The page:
Chief executive Steve Murrells has written to his counterparts at all FTSE 100 companies asking them to pledge to the charter developed by Anti-Slavery International. According to the International Labour Organisation, in 2017 there were at least 40 million people in slavery across the world. The charter sets out measures which states, NGOs, businesses and individuals can take to end modern slavery across the globe.
The Home Office defines modern slavery as “a serious and brutal crime in which people are treated as commodities and exploited for criminal gain,” adding that the true extent of modern slavery in the UK and at global level, is unknown.
In 2017 a total of 5,145 people from 116 countries were referred into the National Referral Mechanism to be identified as survivors of trafficking and to receive support. However, the Home Office estimates that there may be as many as 13,000 people held in slavery in the UK.
Mr Murrells said: “We think of slavery as something from the history books but it is happening in the UK at this very moment.
“This is a blight on our society which impacts on our fellow human beings in the most unimaginable ways as they are stripped of their freedom and their dignity. Hidden in plain sight working in nail bars, car washes and in private homes.
“I believe that UK businesses have a moral responsibility to lead the global business community. By standing together and co-operating we can make it clear that we will not allow this terrible crime to continue. The charter recognises that it is only through the co-ordinated actions of all parties that we will make progress.”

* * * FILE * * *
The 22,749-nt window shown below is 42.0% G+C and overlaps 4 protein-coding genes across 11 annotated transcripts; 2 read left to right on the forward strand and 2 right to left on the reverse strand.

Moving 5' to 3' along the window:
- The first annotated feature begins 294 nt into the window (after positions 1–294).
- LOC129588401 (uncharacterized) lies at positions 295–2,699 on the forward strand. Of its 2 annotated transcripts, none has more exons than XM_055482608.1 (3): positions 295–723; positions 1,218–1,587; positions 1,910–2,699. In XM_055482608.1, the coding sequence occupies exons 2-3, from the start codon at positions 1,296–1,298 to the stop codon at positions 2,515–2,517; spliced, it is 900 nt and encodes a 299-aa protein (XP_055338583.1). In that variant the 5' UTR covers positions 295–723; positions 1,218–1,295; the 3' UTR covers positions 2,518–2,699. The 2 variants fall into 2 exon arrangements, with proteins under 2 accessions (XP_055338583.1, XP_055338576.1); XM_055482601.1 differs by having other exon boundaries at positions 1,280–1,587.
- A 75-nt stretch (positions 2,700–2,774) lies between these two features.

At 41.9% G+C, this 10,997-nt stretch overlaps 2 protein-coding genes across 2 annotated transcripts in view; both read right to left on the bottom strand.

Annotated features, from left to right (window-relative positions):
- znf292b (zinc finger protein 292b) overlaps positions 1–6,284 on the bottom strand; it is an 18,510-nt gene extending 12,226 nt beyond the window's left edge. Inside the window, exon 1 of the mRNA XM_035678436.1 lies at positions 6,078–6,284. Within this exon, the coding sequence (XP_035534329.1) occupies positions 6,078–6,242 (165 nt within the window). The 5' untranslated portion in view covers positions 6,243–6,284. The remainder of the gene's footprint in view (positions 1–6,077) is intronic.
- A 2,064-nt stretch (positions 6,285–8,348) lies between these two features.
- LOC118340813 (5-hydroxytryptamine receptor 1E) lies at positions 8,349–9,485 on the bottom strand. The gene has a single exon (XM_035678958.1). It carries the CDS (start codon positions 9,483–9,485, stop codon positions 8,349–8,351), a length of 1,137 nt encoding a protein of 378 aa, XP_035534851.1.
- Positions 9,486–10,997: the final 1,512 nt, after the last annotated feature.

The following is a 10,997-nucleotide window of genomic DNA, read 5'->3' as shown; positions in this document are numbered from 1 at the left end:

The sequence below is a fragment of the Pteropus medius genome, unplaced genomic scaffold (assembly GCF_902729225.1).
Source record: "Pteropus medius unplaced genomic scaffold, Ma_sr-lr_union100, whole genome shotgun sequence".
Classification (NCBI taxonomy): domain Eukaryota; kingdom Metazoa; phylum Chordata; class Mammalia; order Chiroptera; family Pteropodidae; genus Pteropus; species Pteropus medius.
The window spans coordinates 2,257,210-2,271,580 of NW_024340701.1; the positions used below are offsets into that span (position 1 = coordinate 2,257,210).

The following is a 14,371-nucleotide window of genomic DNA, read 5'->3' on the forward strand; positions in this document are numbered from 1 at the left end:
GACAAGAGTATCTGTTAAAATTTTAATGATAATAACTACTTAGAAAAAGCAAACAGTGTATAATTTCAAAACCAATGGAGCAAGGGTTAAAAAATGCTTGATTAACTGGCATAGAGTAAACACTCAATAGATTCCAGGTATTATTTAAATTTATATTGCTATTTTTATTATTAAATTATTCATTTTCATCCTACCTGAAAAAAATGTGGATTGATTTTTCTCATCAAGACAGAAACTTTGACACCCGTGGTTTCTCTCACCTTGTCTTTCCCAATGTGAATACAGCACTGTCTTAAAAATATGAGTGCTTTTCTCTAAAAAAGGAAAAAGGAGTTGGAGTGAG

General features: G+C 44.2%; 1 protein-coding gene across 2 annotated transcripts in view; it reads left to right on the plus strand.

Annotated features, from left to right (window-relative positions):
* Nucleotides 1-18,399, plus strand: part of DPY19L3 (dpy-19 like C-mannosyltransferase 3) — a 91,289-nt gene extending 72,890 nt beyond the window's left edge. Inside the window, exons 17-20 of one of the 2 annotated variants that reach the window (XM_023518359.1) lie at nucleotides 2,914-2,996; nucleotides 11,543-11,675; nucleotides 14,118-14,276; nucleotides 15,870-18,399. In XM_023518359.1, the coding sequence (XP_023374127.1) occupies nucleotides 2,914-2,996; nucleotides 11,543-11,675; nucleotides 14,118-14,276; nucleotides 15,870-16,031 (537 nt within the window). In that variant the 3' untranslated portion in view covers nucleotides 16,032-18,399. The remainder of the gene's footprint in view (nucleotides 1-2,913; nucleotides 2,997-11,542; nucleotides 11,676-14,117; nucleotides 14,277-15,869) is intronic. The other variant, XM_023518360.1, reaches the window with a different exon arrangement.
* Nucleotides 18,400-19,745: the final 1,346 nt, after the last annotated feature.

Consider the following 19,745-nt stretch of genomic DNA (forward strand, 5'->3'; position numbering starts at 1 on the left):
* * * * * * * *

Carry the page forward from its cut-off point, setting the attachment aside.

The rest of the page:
Anti-Slavery International’s CEO Jasmine O’Connor said: “Companies have a critical role to play in making sure that products we all use on a daily basis are not tainted by slavery. It’s great to see the Co-op taking a lead by signing the Anti-Slavery Charter and calling for others to join them in the fight against slavery. We hope that other businesses will follow suit, sign up and take action to tackle slavery in their supply chains’’.
By adhering to the charter, the Co-op Group vows to ensure full transparency of its supply chains to identify where risks of slavery, forced and child labour are highest and to help identify the causes of these risks. In addition, the mutual will ensure through due-diligence that any labour providers it uses must adhere to basic standards of human rights protections.
Already the Co-op Group has been running a job creation programme, which offers permanent employment to survivors of modern slavery at the retailer’s food stores and distribution centres. Through the Bright Future programme, the Group offers survivors a four-week paid work placement leading to a non-competitive interview. If successful and there are positions available, the candidates are offered a job within the Co-op Food business. The scheme has so far helped 20 survivors secure employment, with further candidates at various stages of the programme as well.